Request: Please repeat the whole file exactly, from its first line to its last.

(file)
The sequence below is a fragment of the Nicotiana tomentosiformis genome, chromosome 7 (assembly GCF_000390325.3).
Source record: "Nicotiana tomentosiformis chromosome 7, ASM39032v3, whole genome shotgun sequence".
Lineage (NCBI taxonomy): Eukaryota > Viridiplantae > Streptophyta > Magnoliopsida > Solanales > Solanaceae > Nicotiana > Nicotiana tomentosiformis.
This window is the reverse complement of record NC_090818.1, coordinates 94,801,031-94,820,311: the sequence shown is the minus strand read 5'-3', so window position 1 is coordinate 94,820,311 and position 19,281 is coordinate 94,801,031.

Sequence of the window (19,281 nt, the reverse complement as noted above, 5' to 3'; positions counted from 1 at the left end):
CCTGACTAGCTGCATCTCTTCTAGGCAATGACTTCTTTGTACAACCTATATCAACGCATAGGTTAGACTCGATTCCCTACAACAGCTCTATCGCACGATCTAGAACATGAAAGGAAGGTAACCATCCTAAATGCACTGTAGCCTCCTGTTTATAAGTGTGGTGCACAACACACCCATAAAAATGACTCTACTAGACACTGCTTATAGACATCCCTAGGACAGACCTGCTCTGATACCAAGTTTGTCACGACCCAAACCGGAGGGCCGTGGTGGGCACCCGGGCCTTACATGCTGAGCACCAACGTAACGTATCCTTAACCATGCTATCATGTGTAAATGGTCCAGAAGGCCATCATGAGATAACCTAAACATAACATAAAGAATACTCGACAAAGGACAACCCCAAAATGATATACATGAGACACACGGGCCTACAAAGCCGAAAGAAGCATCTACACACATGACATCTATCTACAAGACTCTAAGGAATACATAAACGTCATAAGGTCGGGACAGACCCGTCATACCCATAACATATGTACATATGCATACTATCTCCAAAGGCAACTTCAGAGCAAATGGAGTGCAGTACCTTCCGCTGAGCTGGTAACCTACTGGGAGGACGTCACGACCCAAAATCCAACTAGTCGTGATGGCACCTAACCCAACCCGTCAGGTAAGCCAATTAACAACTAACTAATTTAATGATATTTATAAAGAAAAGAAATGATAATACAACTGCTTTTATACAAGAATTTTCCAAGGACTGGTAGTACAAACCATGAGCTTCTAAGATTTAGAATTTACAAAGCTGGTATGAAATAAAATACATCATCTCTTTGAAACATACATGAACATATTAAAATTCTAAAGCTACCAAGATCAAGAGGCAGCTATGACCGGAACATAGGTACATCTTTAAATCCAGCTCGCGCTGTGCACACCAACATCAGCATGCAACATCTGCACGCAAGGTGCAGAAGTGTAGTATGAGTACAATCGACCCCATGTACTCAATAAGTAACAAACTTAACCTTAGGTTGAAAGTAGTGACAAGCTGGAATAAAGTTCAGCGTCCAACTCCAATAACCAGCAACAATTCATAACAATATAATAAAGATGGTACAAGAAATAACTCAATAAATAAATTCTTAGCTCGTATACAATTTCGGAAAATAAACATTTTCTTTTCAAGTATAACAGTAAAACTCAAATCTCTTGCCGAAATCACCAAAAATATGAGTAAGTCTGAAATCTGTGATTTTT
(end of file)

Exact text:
The sequence below is a fragment of the Nicotiana tomentosiformis genome, chromosome 7 (assembly GCF_000390325.3).
Source record: "Nicotiana tomentosiformis chromosome 7, ASM39032v3, whole genome shotgun sequence".
Lineage (NCBI taxonomy): Eukaryota > Viridiplantae > Streptophyta > Magnoliopsida > Solanales > Solanaceae > Nicotiana > Nicotiana tomentosiformis.
This window is the reverse complement of record NC_090818.1, coordinates 94,801,031-94,820,311: the sequence shown is the minus strand read 5'-3', so window position 1 is coordinate 94,820,311 and position 19,281 is coordinate 94,801,031.

Sequence of the window (19,281 nt, the reverse complement as noted above, 5' to 3'; positions counted from 1 at the left end):
CCTGACTAGCTGCATCTCTTCTAGGCAATGACTTCTTTGTACAACCTATATCAACGCATAGGTTAGACTCGATTCCCTACAACAGCTCTATCGCACGATCTAGAACATGAAAGGAAGGTAACCATCCTAAATGCACTGTAGCCTCCTGTTTATAAGTGTGGTGCACAACACACCCATAAAAATGACTCTACTAGACACTGCTTATAGACATCCCTAGGACAGACCTGCTCTGATACCAAGTTTGTCACGACCCAAACCGGAGGGCCGTGGTGGGCACCCGGGCCTTACATGCTGAGCACCAACGTAACGTATCCTTAACCATGCTATCATGTGTAAATGGTCCAGAAGGCCATCATGAGATAACCTAAACATAACATAAAGAATACTCGACAAAGGACAACCCCAAAATGATATACATGAGACACACGGGCCTACAAAGCCGAAAGAAGCATCTACACACATGACATCTATCTACAAGACTCTAAGGAATACATAAACGTCATAAGGTCGGGACAGACCCGTCATACCCATAACATATGTACATATGCATACTATCTCCAAAGGCAACTTCAGAGCAAATGGAGTGCAGTACCTTCCGCTGAGCTGGTAACCTACTGGGAGGACGTCACGACCCAAAATCCAACTAGTCGTGATGGCACCTAACCCAACCCGTCAGGTAAGCCAATTAACAACTAACTAATTTAATGATATTTATAAAGAAAAGAAATGATAATACAACTGCTTTTATACAAGAATTTTCCAAGGACTGGTAGTACAAACCATGAGCTTCTAAGATTTAGAATTTACAAAGCTGGTATGAAATAAAATACATCATCTCTTTGAAACATACATGAACATATTAAAATTCTAAAGCTACCAAGATCAAGAGGCAGCTATGACCGGAACATAGGTACATCTTTAAATCCAGCTCGCGCTGTGCACACCAACATCAGCATGCAACATCTGCACGCAAGGTGCAGAAGTGTAGTATGAGTACAATCGACCCCATGTACTCAATAAGTAACAAACTTAACCTTAGGTTGAAAGTAGTGACAAGCTGGAATAAAGTTCAGCGTCCAACTCCAATAACCAGCAACAATTCATAACAATATAATAAAGATGGTACAAGAAATAACTCAATAAATAAATTCTTAGCTCGTATACAATTTCGGAAAATAAACATTTTCTTTTCAAGTATAACAGTAAAACTCAAATCTCTTGCCGAAATCACCAAAAATATGAGTAAGTCTGAAATCTGTGATTTTT